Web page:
Meanings of “A Diamond in the Rough”
The phrase “a diamond in the rough” means that form in which diamonds are mined. Before polished and designed, diamonds appear like coal, and they are rough. Hence, they do not look like a genuine diamond or in the same crystal shape as we mostly see in the images. The phrase is used to describe persons who are genuinely good at heart, but they lack manners and proper social upbringing. It is also said about persons who are harsh by appearances, which hide their good and positive qualities. However, such persons use their humility and bring change in their characters, turning them to a diamond.
Origin of “A Diamond in the Rough”
Origin of “a diamond in the rough” has been recorded in the book A Wife for a Month by John Fletcher. The book was first published in 1624, using this phrase as “She is very honest and will be as hard to cut as a rough diamond.”
Although this origin is not precisely similar in meanings to the phrase “a diamond in the rough,” it heralds of the arrival of this phrase as is given in the below reference.
A Town and Country Magazine writes in its publication of December 1776, “Mrs. Robinson has made her appearance at Drury-Lane theatre, in the character of Juliet, and was received with applause. If we may be allowed a comparison, she appears like a diamond in the rough; and, we think, when she has received the polish of time and stage knowledge, she will be a considerable ornament to the stage.”
Examples from Literature
i am a Diamond in The Rough Kelley Collins
i am a diamond in the rough,
meant to be buried yet still remain tough,
My father told me i could outshine them all;
for, at my worst I still stood tall.
Many times dirt has covered me,
I still shine bright; as, this is what is meant to be,
I am a diamond in the rough,
accidentally buried; yet, still remain tough.
I withstand the summer. winter, and fall,
I shall still remain the brightest diamond of all,
My points are big and sharp for all the world to see,
for my father, I will bring protection to all that befriends me,
pick me up, dust me off, and admire my chi me;
because, with me as a friend, you will always be in your prime,
I am a diamond in the rough,
never again to be buried; for, I have been buried enough!
These are two stanzas of the poem by Kelley Collins. The poem talks about the hard work of Kelley Collins and the advice of her father that she followed to be successful in life. Both the stanzas talk about how long and how hard she has worked. The phrase “a diamond in the rough” is repeated in the poem to point out that an ordinary person can become successful after working hard and keep trying to improve themselves.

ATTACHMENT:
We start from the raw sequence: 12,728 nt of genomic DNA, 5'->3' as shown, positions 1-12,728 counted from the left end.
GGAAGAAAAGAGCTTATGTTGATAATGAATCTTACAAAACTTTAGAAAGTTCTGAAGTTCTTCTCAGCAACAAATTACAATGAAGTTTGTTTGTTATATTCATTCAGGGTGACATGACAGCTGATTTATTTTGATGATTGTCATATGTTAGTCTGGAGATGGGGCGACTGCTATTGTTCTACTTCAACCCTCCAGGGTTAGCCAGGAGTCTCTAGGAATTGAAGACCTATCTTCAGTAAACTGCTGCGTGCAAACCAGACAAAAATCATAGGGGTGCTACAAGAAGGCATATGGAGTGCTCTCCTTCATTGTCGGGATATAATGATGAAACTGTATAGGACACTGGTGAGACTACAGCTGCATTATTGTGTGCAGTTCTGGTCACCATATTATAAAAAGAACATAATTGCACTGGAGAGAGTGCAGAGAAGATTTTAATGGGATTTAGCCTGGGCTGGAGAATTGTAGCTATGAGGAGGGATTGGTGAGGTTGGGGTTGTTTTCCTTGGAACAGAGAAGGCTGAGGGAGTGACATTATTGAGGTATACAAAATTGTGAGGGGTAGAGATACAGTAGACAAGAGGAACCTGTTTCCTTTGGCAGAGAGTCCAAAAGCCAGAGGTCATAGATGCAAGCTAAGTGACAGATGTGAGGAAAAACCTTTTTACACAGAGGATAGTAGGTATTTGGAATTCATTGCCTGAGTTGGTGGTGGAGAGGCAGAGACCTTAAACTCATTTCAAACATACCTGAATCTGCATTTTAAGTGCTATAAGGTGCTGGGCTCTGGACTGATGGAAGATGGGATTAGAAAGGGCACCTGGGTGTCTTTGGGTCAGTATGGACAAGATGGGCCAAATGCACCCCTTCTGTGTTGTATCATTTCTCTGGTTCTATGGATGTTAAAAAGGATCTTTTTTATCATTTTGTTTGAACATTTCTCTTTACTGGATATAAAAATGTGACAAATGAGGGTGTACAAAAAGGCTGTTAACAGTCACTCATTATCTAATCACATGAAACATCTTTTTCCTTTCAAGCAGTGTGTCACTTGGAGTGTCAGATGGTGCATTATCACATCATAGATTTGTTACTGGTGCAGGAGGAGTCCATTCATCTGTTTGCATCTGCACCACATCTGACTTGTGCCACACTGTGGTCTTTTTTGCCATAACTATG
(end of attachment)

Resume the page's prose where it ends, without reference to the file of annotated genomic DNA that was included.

A Diamond In The Rough by Bradley Ray Wardle
A diamond in the rough,
is a diamond sure enough:
And before it ever sparkles,
it is made of diamond stuff;
But someone has to find it,
or it never will be found:
And someone has to grind it,
or it never will be ground;
These are the first two stanzas of the poem “A Diamond in the Rough by Ray Wardle. The poem starts with the same phrase. It states that diamond is always a diamond, but somebody has to discover it before it takes its proper shape of a diamond. The poet means that various people make the diamond realize that it is a diamond before it shines. The phrase “a diamond in the rough” shows that an intelligent or a successful person is discovered by others and is made to realize their potential.
A Diamond in the Rough by Marilyn Lands
The novel explores the story of a British pilot, Jake Lyons, who fought the war as an RAF pilot and became a decorated ace. Following the war, he starts leading civilian life but finds his beloved gone. He also finds out that his favorite uncle is dead, leaving a chest of diamonds for him that may not belong to him. His final search for the right owner of the diamonds fails but he finds himself as a diamond in the rough when his continental search for the true heir of the chest ends inconclusively. Hence, the character of Jake Lyons is developed and transformed by the end of the novel. So, the phrase “a diamond in the rough” and the title of the novel reflect the change in a person’s resilient quality and growth.
Example in Sentences as Literary Devices
Example #1: This phrase is also used as a metaphor such as “You cannot judge him as he is a diamond in the rough.” Here the phrase has been used as a metaphor for the person.
Example #2: “He does not know how to identify a diamond in the rough.” Here this phrase has been used in the literal sense that a diamond is mixed in the rough and nobody can identify it.
Example #3: “He cannot come out of poverty, as his attitude is like to stay as a diamond in the rough.” Here the phrase has been used as a simile as the person in question is like a diamond in the rough as the word “rough” suggests.
Example #4: “He stayed as a diamond in the rough for years until his boss came and discovered his true talent.” Here the phrase has been used as a metaphor for the person who has been discovered by his boss later.
Example #5: “When she was away from the media, she was like a diamond in the rough, for nobody knew her.” Here she has been likened to a diamond in the rough. The phrase has been used as a simile.